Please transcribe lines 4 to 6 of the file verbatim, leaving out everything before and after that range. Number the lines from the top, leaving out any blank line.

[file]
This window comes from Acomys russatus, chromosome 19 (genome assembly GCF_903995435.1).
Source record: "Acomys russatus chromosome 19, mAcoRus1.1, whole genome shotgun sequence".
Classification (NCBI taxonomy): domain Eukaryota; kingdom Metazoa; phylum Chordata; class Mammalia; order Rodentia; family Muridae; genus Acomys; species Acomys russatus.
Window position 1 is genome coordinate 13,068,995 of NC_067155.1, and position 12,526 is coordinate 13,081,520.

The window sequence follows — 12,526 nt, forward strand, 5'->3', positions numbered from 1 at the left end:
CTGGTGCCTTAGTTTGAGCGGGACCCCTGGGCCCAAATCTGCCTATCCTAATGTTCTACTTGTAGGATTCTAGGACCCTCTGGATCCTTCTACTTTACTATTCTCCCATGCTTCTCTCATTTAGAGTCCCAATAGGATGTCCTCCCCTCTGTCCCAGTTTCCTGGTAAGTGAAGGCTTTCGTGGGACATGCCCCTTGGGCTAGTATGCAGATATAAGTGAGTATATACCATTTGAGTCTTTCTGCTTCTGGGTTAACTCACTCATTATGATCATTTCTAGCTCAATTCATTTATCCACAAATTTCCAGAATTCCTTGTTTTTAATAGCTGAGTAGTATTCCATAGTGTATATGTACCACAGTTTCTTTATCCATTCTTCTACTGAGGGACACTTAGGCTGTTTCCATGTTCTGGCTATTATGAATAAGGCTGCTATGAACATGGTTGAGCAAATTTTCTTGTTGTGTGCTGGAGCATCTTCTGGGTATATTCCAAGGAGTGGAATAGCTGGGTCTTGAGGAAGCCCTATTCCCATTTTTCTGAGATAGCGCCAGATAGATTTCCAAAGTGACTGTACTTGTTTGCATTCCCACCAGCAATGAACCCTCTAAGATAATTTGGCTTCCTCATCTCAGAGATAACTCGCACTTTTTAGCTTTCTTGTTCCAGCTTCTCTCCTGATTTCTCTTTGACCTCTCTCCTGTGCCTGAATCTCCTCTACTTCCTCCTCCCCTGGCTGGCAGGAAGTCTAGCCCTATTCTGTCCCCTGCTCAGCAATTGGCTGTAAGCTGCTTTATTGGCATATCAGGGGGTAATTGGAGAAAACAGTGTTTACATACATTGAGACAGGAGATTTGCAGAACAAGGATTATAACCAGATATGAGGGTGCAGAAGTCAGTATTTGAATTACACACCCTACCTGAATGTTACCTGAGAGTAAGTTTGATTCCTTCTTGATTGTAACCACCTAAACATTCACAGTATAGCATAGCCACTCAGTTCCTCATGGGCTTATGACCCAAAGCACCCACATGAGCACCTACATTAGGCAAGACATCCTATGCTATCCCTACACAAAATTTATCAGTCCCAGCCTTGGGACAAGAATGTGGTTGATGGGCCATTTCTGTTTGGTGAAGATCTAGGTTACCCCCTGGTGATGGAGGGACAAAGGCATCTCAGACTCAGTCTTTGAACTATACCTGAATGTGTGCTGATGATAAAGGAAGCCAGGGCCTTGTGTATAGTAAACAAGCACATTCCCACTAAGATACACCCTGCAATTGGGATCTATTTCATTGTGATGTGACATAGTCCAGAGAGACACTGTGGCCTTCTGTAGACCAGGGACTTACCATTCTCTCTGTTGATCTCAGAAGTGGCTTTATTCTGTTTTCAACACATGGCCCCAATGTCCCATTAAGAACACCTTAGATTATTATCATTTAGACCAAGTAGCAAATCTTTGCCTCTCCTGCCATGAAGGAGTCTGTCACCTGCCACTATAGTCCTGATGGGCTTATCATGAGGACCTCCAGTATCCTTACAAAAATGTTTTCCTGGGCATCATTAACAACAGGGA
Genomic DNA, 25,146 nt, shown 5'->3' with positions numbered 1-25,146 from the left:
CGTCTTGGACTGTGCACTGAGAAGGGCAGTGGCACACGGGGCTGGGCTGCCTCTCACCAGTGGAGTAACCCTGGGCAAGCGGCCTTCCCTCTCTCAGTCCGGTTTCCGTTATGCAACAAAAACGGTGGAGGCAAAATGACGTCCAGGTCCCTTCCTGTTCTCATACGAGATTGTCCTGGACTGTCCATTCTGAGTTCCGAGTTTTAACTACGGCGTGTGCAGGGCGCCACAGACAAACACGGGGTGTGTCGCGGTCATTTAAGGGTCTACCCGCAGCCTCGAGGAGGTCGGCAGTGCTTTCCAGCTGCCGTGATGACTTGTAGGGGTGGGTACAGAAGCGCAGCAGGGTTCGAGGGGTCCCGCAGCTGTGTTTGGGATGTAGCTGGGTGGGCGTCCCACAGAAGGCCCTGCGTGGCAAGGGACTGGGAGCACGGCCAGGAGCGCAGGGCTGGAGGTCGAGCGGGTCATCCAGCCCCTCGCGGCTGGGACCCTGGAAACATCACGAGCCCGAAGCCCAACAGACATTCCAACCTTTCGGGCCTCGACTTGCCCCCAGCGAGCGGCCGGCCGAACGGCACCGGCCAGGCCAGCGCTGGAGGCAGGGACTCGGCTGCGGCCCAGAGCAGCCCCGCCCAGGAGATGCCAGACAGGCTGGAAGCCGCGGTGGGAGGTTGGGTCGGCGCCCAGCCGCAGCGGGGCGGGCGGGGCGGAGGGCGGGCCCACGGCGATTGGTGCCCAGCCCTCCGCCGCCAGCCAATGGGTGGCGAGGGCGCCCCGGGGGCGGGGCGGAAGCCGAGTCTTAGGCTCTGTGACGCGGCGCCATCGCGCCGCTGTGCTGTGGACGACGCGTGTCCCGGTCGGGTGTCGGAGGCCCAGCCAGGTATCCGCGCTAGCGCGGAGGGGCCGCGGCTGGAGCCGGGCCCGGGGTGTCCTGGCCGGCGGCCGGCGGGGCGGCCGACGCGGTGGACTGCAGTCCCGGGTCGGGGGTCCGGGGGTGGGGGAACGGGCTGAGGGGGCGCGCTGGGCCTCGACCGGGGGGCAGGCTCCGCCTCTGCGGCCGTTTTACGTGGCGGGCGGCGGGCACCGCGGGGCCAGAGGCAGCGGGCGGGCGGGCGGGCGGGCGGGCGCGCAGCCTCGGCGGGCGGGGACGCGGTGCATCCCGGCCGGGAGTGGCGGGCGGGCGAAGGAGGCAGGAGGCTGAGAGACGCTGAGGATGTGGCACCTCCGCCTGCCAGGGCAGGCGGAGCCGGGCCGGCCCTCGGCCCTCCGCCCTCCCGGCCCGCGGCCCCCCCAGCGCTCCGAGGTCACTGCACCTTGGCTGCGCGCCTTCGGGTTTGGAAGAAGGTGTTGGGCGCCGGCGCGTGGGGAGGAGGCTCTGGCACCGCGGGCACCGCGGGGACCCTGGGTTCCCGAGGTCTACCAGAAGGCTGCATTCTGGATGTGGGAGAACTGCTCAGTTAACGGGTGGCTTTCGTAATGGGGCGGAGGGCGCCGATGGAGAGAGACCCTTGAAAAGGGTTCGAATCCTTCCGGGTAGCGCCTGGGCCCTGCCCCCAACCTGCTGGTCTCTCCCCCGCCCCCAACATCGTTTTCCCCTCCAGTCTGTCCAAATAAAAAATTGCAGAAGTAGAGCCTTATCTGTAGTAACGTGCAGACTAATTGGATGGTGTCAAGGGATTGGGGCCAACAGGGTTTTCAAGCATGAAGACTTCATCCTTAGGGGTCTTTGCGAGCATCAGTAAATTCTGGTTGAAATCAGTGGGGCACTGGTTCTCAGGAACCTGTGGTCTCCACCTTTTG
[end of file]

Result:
Window position 1 is genome coordinate 13,068,995 of NC_067155.1, and position 12,526 is coordinate 13,081,520.

The window sequence follows — 12,526 nt, forward strand, 5'->3', positions numbered from 1 at the left end:
CTGGTGCCTTAGTTTGAGCGGGACCCCTGGGCCCAAATCTGCCTATCCTAATGTTCTACTTGTAGGATTCTAGGACCCTCTGGATCCTTCTACTTTACTATTCTCCCATGCTTCTCTCATTTAGAGTCCCAATAGGATGTCCTCCCCTCTGTCCCAGTTTCCTGGTAAGTGAAGGCTTTCGTGGGACATGCCCCTTGGGCTAGTATGCAGATATAAGTGAGTATATACCATTTGAGTCTTTCTGCTTCTGGGTTAACTCACTCATTATGATCATTTCTAGCTCAATTCATTTATCCACAAATTTCCAGAATTCCTTGTTTTTAATAGCTGAGTAGTATTCCATAGTGTATATGTACCACAGTTTCTTTATCCATTCTTCTACTGAGGGACACTTAGGCTGTTTCCATGTTCTGGCTATTATGAATAAGGCTGCTATGAACATGGTTGAGCAAATTTTCTTGTTGTGTGCTGGAGCATCTTCTGGGTATATTCCAAGGAGTGGAATAGCTGGGTCTTGAGGAAGCCCTATTCCCATTTTTCTGAGATAGCGCCAGATAGATTTCCAAAGTGACTGTACTTGTTTGCATTCCCACCAGCAATGAACCCTCTAAGATAATTTGGCTTCCTCATCTCAGAGATAACTCGCACTTTTTAGCTTTCTTGTTCCAGCTTCTCTCCTGATTTCTCTTTGACCTCTCTCCTGTGCCTGAATCTCCTCTACTTCCTCCTCCCCTGGCTGGCAGGAAGTCTAGCCCTATTCTGTCCCCTGCTCAGCAATTGGCTGTAAGCTGCTTTATTGGCATATCAGGGGGTAATTGGAGAAAACAGTGTTTACATACATTGAGACAGGAGATTTGCAGAACAAGGATTATAACCAGATATGAGGGTGCAGAAGTCAGTATTTGAATTACACACCCTACCTGAATGTTACCTGAGAGTAAGTTTGATTCCTTCTTGATTGTAACCACCTAAACATTCACAGTATAGCATAGCCACTCAGTTCCTCATGGGCTTATGACCCAAAGCACCCACATGAGCACCTACATTAGGCAAGACATCCTATGCTATCCCTACACAAAATTTATCAGTCCCAGCCTTGGGACAAGAATGTGGTTGATGGGCCATTTCTGTTTGGTGAAGATCTAGGTTACCCCCTGGTGATGGAGGGACAAAGGCATCTCAGACTCAGTCTTTGAACTATACCTGAATGTGTGCTGATGATAAAGGAAGCCAGGGCCTTGTGTATAGTAAACAAGCACATTCCCACTAAGATACACCCTGCAATTGGGATCTATTTCATTGTGATGTGACATAGTCCAGAGAGACACTGTGGCCTTCTGTAGACCAGGGACTTACCATTCTCTCTGTTGATCTCAGAAGTGGCTTTATTCTGTTTTCAACACATGGCCCCAATGTCCCATTAAGAACACCTTAGATTATTATCATTTAGACCAAGTAGCAAATCTTTGCCTCTCCTGCCATGAAGGAGTCTGTCACCTGCCACTATAGTCCTGATGGGCTTATCATGAGGACCTCCAGTATCCTTACAAAAATGTTTTCCTGGGCATCATTAACAACAGGGA